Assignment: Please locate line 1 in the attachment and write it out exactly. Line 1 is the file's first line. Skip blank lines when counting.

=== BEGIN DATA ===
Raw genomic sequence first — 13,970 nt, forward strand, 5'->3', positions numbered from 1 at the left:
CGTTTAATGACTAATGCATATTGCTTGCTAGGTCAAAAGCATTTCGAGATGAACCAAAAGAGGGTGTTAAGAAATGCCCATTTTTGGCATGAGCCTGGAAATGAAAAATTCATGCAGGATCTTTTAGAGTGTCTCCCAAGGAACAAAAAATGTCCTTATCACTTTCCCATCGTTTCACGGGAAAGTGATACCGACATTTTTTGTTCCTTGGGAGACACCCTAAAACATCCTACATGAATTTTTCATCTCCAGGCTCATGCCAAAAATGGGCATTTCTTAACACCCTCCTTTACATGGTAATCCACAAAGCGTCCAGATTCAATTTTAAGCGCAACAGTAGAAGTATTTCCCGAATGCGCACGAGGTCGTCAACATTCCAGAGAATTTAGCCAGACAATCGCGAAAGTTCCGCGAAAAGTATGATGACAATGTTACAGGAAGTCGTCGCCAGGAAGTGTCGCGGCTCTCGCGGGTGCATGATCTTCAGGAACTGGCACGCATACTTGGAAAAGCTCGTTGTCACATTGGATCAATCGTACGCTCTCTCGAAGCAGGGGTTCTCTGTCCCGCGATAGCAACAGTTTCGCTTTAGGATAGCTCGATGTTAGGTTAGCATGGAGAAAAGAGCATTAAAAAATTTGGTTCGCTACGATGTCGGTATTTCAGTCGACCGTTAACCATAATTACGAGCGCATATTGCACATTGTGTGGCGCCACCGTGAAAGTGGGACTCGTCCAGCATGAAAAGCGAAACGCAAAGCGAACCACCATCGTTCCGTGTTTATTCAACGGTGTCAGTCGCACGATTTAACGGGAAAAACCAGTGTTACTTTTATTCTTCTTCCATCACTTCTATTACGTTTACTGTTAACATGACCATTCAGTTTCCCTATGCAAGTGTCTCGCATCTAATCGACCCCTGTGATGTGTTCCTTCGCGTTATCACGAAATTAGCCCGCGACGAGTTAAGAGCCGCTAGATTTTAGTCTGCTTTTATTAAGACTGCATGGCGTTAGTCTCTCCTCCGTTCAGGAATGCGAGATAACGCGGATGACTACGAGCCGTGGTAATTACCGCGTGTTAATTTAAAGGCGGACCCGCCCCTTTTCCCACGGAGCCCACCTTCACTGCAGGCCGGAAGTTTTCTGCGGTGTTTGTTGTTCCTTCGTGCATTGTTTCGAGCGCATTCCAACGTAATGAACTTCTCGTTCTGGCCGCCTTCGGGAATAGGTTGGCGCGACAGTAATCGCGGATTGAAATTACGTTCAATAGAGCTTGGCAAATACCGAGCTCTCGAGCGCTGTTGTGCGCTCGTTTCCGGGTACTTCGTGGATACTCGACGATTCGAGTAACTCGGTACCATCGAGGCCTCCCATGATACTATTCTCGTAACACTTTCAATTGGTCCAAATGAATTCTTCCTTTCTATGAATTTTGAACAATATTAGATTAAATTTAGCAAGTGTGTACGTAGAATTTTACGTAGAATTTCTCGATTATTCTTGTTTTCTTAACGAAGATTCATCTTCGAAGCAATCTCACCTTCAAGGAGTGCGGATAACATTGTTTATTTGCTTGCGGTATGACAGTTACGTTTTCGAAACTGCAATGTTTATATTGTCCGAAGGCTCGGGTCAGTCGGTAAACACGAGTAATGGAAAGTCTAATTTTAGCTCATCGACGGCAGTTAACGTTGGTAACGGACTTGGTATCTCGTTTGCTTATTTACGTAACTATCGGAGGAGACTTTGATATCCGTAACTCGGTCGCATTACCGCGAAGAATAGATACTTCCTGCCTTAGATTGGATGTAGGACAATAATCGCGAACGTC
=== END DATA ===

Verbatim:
Raw genomic sequence first — 13,970 nt, forward strand, 5'->3', positions numbered from 1 at the left: